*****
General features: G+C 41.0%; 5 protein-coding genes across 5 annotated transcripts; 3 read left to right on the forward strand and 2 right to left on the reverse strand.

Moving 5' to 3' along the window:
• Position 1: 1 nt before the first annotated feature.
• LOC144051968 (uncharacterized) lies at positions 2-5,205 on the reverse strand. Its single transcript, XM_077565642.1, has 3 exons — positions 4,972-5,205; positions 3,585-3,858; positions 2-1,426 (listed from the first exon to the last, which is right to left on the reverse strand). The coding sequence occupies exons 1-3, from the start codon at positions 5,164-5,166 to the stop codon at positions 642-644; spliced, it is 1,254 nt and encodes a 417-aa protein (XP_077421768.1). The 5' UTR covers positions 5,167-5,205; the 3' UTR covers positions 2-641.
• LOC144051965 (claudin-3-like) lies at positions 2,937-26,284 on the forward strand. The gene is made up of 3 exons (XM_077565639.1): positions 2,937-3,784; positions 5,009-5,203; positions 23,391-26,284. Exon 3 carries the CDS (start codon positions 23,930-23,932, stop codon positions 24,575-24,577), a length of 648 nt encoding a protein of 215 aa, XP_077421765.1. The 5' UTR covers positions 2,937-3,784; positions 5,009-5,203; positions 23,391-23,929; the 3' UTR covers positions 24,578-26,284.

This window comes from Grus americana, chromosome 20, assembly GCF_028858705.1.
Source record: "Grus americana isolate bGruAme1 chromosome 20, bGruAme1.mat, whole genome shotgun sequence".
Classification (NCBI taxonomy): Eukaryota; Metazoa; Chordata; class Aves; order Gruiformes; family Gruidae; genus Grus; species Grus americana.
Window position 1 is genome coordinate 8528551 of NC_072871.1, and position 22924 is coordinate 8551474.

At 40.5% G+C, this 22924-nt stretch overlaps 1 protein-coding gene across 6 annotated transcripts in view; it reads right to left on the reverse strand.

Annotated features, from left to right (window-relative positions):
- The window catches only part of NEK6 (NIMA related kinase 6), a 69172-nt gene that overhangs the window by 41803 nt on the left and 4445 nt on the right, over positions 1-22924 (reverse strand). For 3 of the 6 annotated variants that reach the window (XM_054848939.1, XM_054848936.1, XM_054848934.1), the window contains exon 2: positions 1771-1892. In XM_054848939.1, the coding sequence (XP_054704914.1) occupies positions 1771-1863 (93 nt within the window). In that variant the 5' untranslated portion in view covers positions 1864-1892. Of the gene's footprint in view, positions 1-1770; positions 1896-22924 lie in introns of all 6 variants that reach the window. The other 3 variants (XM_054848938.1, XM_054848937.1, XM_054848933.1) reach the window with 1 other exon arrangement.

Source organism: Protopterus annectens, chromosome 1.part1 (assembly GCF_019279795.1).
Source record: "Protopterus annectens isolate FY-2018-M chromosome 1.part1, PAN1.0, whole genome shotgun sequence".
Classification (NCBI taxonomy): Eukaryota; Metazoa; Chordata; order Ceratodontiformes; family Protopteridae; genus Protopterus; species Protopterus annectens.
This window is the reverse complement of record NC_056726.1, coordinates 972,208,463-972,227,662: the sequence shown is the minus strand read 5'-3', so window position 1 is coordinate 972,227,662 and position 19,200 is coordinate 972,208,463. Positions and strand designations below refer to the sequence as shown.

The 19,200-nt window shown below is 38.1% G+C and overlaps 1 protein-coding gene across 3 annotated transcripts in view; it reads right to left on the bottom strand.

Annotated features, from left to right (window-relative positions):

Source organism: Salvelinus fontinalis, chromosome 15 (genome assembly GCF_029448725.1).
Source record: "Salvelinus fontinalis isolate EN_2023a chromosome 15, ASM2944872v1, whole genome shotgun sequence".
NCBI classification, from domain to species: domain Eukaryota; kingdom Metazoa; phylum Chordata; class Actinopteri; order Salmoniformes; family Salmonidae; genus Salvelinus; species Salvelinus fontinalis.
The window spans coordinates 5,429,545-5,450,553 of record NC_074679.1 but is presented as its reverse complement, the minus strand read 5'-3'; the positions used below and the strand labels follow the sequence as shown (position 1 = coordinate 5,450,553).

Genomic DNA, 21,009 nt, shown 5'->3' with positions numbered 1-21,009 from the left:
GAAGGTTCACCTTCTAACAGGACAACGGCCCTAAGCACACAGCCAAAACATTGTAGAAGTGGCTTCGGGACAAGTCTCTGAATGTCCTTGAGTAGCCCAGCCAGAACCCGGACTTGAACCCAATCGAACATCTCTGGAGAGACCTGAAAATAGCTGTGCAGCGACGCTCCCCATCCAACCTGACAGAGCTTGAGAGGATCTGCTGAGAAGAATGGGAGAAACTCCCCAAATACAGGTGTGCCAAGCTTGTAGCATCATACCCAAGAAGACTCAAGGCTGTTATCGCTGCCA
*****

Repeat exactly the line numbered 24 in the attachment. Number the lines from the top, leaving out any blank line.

GAAGGTTCACCTTCTAACAGGACAACGGCCCTAAGCACACAGCCAAAACATTGTAGAAGTGGCTTCGGGACAAGTCTCTGAATGTCCTTGAGTAGCCCAGCCAGAACCCGGACTTGAACCCAATCGAACATCTCTGGAGAGACCTGAAAATAGCTGTGCAGCGACGCTCCCCATCCAACCTGACAGAGCTTGAGAGGATCTGCTGAGAAGAATGGGAGAAACTCCCCAAATACAGGTGTGCCAAGCTTGTAGCATCATACCCAAGAAGACTCAAGGCTGTTATCGCTGCCA